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For such Gentlemen, as may be inclined to become Free-Masons,


IF the love of knowledge, interest, company, or dear curiosity, should take possession of any corner of your heads or hearts, and work you up to a desire of becoming free-masons; in such case, I beg leave to offer my service as your guide to the lodge door: this proposal, will not [I hope] be disagreeable to you, considering that I am the first person that ever offered assistance in this manner. But, before we set out, it is necessary that you carefully examine whether you are properly equipt for such an undertaking.

To this end, be it known to you gentlemen, that in every warranted lodge they have the following order, viz.

"Any person desirous of being made a free mason in the lodge, shall be proposed by a member thereof, that is to say, his name, age, description: of his person, title or trade and place of residence; that such proposal shall be made in lodge hours* at least one lodge-night before the initiation, in order, that the brethren may have sufficient time and opportunity to make a strict enquiry into the morals, character and circumstances of the candidate; and the brother that proposes him shall at

* That is from the vernal to the autumnal equinox between seven and ten o'clock in the evening, and from the autumnal to the vernal equinox following, between six and nine o'clock.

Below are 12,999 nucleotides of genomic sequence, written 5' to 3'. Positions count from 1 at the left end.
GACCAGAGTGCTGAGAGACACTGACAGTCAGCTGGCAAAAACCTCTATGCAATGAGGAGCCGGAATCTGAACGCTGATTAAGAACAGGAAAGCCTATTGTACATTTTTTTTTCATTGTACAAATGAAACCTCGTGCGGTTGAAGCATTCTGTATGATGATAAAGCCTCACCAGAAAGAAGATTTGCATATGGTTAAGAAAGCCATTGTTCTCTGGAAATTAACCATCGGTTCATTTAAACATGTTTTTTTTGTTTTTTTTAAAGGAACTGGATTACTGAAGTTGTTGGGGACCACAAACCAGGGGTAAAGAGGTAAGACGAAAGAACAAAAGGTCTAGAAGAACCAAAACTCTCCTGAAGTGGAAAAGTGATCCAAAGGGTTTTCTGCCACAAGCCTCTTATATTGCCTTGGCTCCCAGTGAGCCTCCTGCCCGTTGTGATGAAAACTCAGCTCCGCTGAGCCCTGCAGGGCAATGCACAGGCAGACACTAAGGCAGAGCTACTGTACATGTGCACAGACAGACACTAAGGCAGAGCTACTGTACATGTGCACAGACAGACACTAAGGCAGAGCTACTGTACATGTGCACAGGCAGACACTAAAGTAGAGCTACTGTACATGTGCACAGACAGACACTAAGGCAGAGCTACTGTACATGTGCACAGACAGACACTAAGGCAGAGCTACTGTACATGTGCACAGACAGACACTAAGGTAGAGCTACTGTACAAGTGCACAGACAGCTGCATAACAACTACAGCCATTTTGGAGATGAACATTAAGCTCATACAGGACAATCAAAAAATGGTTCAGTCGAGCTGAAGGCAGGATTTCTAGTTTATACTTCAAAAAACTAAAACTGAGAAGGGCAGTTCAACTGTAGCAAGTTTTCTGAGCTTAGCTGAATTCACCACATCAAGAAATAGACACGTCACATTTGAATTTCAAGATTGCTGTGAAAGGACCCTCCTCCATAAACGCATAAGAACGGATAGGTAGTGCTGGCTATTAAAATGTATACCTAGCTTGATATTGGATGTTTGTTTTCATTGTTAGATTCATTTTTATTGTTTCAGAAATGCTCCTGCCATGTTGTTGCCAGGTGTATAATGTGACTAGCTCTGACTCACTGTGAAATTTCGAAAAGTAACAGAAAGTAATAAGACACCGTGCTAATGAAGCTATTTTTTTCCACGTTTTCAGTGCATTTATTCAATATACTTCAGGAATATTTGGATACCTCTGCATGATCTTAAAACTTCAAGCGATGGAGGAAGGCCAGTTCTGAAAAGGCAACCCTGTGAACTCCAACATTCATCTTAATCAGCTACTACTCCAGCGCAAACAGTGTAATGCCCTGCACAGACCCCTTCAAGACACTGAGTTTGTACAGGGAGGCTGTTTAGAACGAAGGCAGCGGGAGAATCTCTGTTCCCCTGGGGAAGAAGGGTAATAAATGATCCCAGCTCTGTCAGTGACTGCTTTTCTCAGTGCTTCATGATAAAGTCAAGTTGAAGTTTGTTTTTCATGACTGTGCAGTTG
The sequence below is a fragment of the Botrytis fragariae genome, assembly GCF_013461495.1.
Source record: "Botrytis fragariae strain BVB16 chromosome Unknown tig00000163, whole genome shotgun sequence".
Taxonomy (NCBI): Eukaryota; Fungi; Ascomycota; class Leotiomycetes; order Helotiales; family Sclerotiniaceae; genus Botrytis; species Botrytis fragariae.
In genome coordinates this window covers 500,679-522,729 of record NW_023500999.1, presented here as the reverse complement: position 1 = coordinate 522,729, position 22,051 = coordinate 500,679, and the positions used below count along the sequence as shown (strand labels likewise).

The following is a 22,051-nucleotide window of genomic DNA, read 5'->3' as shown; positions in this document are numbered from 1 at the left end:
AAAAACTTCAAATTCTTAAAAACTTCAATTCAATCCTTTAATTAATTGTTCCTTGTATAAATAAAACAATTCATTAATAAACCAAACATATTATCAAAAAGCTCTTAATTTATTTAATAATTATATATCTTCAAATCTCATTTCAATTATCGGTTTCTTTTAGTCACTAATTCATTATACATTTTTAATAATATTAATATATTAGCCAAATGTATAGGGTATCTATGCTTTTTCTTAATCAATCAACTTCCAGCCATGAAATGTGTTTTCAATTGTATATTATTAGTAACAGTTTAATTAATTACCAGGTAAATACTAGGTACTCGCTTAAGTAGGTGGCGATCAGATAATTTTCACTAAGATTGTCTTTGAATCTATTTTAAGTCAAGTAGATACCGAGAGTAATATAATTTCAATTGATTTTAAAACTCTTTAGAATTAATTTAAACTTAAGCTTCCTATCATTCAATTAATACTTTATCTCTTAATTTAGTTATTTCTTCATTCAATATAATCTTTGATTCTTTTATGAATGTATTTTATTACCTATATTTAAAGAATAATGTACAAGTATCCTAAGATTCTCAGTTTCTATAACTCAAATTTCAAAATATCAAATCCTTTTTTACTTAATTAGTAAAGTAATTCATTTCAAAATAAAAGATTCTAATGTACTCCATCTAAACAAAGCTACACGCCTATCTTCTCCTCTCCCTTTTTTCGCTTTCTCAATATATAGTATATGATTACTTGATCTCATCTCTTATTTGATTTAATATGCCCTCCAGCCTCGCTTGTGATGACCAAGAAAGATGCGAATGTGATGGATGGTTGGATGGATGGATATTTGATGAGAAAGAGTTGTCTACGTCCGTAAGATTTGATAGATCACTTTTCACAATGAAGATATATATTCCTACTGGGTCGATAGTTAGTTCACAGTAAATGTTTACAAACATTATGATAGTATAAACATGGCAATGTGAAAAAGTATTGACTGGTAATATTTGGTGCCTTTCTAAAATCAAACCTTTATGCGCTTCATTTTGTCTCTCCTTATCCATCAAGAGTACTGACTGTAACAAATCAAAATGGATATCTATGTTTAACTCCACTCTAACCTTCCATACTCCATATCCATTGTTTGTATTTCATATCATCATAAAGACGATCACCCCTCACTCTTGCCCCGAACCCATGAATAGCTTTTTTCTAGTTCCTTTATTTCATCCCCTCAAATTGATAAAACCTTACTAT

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the same time deposit such a sum [of the candidate's money] as the majority shall think sufficient. [not less than one crown] to insure the lodge that the candidate will attend according to the proposal. And if the lodge approve his person, age, character and circumstances, and therefore initiate him into the mystery, &c. he shall pay whatsoever sum the brethren shall think proper [not less than two guineas] and cloath the lodge* if required. But if the lodge think the candidate unworthy, and refuse to make him, his money shall be faithfully returned to him; but, in case the lodge approve his person and character, &c. and he refuse to be made, then he shall forfeit his money for the benefit of distressed free-masons. And it is hereby ordered and declared, that no person is capable of becoming a member of the lodge, but such as are of mature age, upright in body and limbs, free from bondage, has the senses of a man, and is endowed with an estate, office, trade, occupation, or some visible way of acquiring an honest and reputable livelihood, as becomes the members of this most ancient and honourable fraternity.†

By cloathing is meant white aprons and gloves, not only for every member in the lodge, but also for all their wives and sweethearts, if they require them.

To this I beg leave to add a word or two: The persons to whom I now speak, are the men of some education and an honest character, but in low circumstances; I say, let them first consider their income and families, and know, that free masonry requires ability, attendance, and a good appearance to maintain and support its ancient and honourable grandeur. Be it also remembered, that they have no title to the general charity, until they prove, that they have been formerly in reputable, at least, in tolerable cir


By this regulation you see that the free-masonr will make a strict, though private, enquiry into your character and ability: and therefore I advise you to be as circumspect on your side. Perhaps, you may think that it will be impossible for you to distinguish the good from bad, amongst a people. who make it their peculiar study to keep all things secret. Let not such a thought discourage you, when I assure you, that you have a faithful guide who has made free-masonry, both ancient and modern, his constant study for thirty three years past, and thinks it a duty incumbent on him to give you these instructions.